Welcome to European Tribune. It's gone a bit quiet around here these days, but it's still going.
... anything done on a national scale is 'a lot'. Scaling it to present electricity generation, Alan Drake's write-up of the proposal arrives at:
Transferring 100% of inter-city truck traffic (impractical) to electrified railroads, plus electrifying all (not 80%) of the existing rail traffic, would take about 100 TWh/year or 2.3% of total US electrical demand. Electrifying 80% of railroad ton-miles and transferring half of current truck freight to rail would take about 1% of US electricity. 1% is an amount that could be easily conserved, or, with less ease, provided by new renewable generation and/or new nuclear plants.

I've been accused of being a Marxist, yet while Harpo's my favourite, it's Groucho I'm always quoting. Odd, that.
by BruceMcF (agila61 at netscape dot net) on Sun Jul 20th, 2008 at 08:23:50 PM EST
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This confuses me a lot, at least if inter-city truck traffic is a significant part of traffic.

I recently read, that only about 1/6th of prime energy use in Germany is for electricity generation. 2/3rds of all oil use would be traffic. Sure there is some other prime energy use for heating and industry and so on, but oil is still double digit in heating. So overall I would guess that more energy is used for traffic than for all electricity generation together, and in the US even a higher share of energy consumption is traffic. Putting a significant part of traffic on the railway making only 1% more electricity need.
Any big think mistakes? Maybe inter-city traffic is not a significant part of overall traffic? Maybe railway is incredibly more energy efficient for goods than trucks?

Der Amerikaner ist die Orchidee unter den Menschen
Volker Pispers

by Martin (weiser.mensch(at)googlemail.com) on Sun Jul 20th, 2008 at 08:46:22 PM EST
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As I noted, the energy ratio is about 10:1 ... rail freight is, of course, far more energy efficient than truck freight, and electric rail more efficient than diesel rail, so you get to multiply two efficiency factors together.

I guess if trucks are taken for granted as the norm, cutting energy consumption per ton mile by in excess of 90% counts as "incredibly efficient". More accurate would be that truck freight is incredibly energy inefficient, and we only rely on it to the extent that we do because of the now fading age of dirt cheap energy.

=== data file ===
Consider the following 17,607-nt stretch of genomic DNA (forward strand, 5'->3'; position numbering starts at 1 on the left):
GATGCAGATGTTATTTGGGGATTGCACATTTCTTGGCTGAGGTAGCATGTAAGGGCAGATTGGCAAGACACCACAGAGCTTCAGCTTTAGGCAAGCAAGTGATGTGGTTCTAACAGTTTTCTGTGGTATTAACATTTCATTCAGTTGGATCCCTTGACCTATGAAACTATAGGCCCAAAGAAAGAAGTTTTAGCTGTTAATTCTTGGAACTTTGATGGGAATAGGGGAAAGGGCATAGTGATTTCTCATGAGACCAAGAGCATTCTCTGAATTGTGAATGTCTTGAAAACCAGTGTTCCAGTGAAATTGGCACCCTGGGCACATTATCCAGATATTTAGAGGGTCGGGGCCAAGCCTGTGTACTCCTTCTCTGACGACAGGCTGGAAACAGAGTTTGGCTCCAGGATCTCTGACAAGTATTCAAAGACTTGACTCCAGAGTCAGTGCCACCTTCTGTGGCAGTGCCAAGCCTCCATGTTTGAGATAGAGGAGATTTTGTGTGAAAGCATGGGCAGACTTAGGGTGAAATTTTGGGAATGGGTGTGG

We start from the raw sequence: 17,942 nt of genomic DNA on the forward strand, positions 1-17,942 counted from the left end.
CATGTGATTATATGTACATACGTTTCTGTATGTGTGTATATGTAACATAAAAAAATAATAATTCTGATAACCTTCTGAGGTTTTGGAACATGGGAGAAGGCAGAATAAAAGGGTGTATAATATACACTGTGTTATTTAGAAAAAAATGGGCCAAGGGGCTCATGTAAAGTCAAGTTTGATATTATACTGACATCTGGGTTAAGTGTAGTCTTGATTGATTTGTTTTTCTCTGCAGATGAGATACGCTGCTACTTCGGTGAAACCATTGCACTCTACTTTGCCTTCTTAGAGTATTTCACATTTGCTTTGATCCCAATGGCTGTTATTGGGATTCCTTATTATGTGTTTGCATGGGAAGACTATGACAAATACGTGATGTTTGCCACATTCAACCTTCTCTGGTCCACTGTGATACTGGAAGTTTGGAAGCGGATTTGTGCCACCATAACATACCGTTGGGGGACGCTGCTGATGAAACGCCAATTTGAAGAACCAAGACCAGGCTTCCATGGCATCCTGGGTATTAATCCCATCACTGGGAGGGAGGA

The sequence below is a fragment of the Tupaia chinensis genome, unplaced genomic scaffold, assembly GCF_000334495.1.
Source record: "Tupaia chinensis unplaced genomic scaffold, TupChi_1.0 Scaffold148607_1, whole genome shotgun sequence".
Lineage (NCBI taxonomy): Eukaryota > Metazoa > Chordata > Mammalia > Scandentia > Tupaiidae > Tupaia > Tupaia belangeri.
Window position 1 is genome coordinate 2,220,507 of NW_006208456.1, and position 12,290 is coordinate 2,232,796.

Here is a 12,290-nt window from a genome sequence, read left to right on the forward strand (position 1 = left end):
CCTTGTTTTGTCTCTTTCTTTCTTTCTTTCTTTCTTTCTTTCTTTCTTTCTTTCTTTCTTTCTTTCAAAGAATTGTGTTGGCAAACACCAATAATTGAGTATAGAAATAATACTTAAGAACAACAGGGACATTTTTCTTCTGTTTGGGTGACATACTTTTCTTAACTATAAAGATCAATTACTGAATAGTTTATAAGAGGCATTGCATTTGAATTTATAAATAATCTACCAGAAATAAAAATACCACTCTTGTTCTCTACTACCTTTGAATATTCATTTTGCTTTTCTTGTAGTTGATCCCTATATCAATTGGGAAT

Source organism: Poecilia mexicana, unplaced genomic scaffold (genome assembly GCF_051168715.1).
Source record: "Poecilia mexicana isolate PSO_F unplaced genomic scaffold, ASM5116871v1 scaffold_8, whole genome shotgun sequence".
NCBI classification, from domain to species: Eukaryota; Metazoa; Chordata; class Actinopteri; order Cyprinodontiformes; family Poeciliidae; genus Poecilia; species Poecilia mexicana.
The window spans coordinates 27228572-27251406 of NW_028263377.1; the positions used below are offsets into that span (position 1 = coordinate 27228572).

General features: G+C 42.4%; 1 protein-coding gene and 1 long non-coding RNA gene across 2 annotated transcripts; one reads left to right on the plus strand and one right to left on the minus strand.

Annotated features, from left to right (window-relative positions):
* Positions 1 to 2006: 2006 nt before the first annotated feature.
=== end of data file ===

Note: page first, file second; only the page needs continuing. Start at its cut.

I've been accused of being a Marxist, yet while Harpo's my favourite, it's Groucho I'm always quoting. Odd, that.

by BruceMcF (agila61 at netscape dot net) on Sun Jul 20th, 2008 at 10:07:58 PM EST
[ Parent ]
Ah. I thought it would be "a lot more" than that. Your scenario sounds good. Getting rid of a significant fraction of inter-city trucks (along with gains in efficiency) would surely be a great help to the atmosphere and to our oil tab.

What about the capital investment necessary to electrify railroads and (presumably) add extra tracks and rolling stock? Is that within reach?

Meanwhile, the airlines keep flying. The more I think about this, the more it seems to me that grounding most of those jets will turn out to be the key to calming down the atmospheric changes which are now so scarily evident.

Right after 9/11/01, when all US air traffic was banned for a few days, the skies in our area underwent a drastic change, back to the puffy clouds we used to see when I was a child, and which I had almost forgotten.

Injecting all that exhaust right into the stratosphere is, upon serious reflection, clearly Not A Good Idea. I think people would be surprised by the changes we would see without all these jets.

Still, I have to admit that our fossil-fueled civilization was fun while it lasted. I was born in 1951. When I was six, my family traveled to Europe by passenger liner and then returned on a prop plane. The experience of those forms of transportation left me with a vivid perspective on the magic of the passenger jet. Flying around the planet like some gigantic insect on five mile high stilts will never be routine for me. It is sorcery, pure and simple.

On the other side entirely, I also have to admit that I feel more and more impatient for the next phase of our planet's existence. I am sick to death of watching us wreck the place.

Aside from any ideology or purity, I just want to see that stop, and soon.

by Ralph on Sun Jul 20th, 2008 at 09:04:28 PM EST
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